You can write, right? Five tips for future PR practitioners

There's a 'national day' for almost everything, and 10 April didn't disappoint, offering a celebration for siblings, cinnamon crescents and farmyard animals.

Mind your 'Ps and Qs', writes Edward Clark in his advice to young PR people
Mind your 'Ps and Qs', writes Edward Clark in his advice to young PR people

Far more pertinently, it was also ‘national encourage a young writer day’. This is a challenge.

You could find a child and shout "go on, keep writing", repeatedly; but giving useful advice for a successful writing career – that’s more difficult.

Prospective fiction writers need to practise crafting their plot, while future journalists must work on maintaining their objectivity.

And potential PRs? Here are five tips you might offer to them.

1. Use plain English

A quarter of all British workers think jargon is a ‘pointless irritation’, so win back their trust with understandable, concise prose. Whilst it might be tempting to pad your writing with meaningless phrases, it’s far better to be understood. There’s no need to ‘leverage solutions’ when you can use products, or ‘pluck the low-hanging fruit’ when you can easily get results. So don’t get your ducks in any sort of row, and please never use the word ‘synergy’.

2. Get to the point

The first line of an email, pitch or letter should tell the recipient everything they need to know. Now that goldfish (thanks to social media) have put our attention span to shame, people won’t read on to page three to discover your client’s story.

3. Ask for a second pair of eyes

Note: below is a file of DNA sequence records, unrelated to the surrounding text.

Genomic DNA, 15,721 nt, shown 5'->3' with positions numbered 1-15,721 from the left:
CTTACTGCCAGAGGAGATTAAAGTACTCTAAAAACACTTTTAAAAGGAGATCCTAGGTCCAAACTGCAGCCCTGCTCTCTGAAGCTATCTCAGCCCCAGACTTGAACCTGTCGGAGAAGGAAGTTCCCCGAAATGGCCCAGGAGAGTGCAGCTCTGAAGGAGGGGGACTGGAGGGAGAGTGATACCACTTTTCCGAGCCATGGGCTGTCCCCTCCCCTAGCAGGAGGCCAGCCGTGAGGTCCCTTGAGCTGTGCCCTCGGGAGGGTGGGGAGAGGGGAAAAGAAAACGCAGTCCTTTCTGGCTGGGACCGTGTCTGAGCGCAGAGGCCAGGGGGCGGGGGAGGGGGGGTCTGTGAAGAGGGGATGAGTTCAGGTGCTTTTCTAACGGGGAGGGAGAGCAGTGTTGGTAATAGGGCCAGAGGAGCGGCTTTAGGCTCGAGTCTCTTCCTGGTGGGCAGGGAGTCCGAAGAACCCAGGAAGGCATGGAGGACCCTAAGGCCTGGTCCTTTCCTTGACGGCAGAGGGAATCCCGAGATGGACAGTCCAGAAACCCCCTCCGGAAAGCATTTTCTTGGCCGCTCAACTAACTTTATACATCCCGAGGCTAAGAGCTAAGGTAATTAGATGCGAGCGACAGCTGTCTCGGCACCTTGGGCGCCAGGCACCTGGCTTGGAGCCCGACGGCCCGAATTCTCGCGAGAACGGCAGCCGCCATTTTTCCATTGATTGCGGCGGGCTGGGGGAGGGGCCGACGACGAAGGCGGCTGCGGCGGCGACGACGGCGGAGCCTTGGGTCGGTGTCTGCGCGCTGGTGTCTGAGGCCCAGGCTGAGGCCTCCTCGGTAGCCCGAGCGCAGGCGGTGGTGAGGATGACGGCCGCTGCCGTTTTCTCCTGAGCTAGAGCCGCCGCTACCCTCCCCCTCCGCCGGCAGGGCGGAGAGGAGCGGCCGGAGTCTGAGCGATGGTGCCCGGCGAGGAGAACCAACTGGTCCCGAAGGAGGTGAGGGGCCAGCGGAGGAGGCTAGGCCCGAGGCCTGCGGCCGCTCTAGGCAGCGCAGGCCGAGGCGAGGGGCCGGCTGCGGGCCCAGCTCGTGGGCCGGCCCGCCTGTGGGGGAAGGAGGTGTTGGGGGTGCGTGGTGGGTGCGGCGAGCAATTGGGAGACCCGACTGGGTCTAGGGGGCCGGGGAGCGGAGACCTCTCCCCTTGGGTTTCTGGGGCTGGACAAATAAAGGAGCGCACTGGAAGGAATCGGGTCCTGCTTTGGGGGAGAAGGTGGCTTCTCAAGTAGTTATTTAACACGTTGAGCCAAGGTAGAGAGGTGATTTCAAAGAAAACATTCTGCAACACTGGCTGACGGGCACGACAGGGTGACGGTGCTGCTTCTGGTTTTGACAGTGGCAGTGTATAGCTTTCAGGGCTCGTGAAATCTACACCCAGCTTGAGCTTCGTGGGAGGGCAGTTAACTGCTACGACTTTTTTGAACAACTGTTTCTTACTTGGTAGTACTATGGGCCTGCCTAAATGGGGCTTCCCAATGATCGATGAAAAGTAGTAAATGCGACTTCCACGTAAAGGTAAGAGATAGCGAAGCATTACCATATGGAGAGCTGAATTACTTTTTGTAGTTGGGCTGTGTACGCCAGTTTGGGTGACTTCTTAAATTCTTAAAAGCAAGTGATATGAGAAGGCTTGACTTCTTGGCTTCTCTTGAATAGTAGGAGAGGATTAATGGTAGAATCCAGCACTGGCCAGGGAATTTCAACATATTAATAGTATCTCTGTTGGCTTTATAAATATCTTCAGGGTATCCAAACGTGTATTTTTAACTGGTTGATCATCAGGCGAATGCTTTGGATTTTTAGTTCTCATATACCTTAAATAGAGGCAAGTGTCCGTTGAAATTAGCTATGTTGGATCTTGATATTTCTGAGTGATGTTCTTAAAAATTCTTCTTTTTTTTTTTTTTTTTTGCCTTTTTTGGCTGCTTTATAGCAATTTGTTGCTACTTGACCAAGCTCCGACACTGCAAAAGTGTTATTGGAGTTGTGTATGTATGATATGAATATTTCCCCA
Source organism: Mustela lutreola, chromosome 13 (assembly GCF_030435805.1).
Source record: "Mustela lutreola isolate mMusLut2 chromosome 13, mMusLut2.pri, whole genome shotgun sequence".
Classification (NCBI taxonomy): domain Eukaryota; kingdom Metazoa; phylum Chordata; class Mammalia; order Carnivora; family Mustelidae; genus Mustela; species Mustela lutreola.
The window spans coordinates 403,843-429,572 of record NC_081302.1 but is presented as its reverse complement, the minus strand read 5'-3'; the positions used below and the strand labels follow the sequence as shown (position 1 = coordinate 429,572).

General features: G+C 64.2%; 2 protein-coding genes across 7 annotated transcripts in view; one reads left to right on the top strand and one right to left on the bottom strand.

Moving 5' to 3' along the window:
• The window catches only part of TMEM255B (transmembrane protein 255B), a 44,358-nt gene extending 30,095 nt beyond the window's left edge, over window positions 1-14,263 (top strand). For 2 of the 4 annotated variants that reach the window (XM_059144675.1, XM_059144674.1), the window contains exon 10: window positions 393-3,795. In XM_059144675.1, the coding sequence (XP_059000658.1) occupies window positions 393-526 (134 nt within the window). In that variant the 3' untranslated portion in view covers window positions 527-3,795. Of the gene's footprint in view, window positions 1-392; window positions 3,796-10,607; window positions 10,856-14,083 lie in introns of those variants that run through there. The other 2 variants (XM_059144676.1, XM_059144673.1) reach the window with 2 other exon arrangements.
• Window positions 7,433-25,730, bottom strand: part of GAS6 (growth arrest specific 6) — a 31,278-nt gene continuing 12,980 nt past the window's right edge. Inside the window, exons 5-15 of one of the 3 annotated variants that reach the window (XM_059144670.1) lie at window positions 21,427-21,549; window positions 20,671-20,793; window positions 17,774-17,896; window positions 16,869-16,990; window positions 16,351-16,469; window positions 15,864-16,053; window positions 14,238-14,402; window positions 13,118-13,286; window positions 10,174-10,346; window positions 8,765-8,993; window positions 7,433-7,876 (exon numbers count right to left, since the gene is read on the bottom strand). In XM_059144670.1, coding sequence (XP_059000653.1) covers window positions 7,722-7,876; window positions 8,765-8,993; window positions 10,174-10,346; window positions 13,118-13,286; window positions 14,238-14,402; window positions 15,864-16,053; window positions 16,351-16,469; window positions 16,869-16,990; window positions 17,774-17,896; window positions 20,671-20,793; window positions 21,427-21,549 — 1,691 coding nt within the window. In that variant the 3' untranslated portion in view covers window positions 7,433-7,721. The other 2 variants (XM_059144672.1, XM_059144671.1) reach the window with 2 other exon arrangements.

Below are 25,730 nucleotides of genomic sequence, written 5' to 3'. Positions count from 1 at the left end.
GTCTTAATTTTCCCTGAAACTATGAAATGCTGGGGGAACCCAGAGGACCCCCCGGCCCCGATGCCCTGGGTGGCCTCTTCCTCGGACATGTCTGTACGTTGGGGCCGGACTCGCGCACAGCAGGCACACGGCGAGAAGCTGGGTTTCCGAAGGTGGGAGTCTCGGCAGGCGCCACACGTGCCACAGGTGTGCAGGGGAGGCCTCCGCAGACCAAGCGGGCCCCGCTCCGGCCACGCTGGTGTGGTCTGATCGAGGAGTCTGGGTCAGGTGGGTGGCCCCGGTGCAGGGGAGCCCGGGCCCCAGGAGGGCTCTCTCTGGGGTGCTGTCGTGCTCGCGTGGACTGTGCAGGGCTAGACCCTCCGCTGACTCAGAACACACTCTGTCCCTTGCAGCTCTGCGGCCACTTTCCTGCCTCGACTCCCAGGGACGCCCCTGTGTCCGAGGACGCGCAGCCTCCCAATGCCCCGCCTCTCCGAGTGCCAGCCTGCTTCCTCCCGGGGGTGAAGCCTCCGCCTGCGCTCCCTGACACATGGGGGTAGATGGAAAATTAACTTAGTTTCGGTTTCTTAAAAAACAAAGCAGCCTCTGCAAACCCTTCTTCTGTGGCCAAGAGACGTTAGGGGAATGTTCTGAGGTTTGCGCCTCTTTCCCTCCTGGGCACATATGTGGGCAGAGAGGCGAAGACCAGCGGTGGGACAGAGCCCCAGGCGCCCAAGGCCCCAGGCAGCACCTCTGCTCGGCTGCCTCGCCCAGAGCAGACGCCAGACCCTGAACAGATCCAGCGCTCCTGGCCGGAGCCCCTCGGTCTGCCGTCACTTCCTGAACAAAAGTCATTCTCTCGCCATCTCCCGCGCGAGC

However experienced you are, asking someone to cast an eye over your material will always cause you to re-consider what you’ve written, even if it’s good first time around. Re-writing should be a constructive process, where you trim needless words (like ‘however’, ‘moreover’, ‘usually’), introduce some colourful phrasing and sharpen the story.

4. Re-read (and use a dictionary, not a spell-checker)

A spelling error or grammatical slip is like a football ref’s mistake. No-one cares how well the rest of the game went; you might as well be an amateur who read the rule book that morning. Readers will spot misplaced letters and wonky formatting with unerring accuracy. A repeat offender – ‘it’s’ rather than ‘its’ – how many people get that wrong? Recently, a well-known high street retailer sent me an email to announce the summer catalogue was on it’s way. Oh dear.

5. Stay out of trouble

George Orwell had six famous rules for writing, but the last said he would break any of the first five to avoid writing ‘anything barbarous’. In today’s world of fake news, you can’t afford to write something blatantly false, needlessly controversial, or deliberately misleading. Not if you want to keep your job, that is.

So, put down your cinnamon crescent and offer some wisdom to young people hoping to develop their writing skills.

With skilful Millennials entering the workforce, it’s difficult not to be optimistic about the next generation of PRs.

The only thing we have to do is encourage our industry to maintain high writing standards, avoiding mislaid apostrophes, misspelt client names and ‘moving the needle’.

Edward Clark is an account executive at The CommsCo

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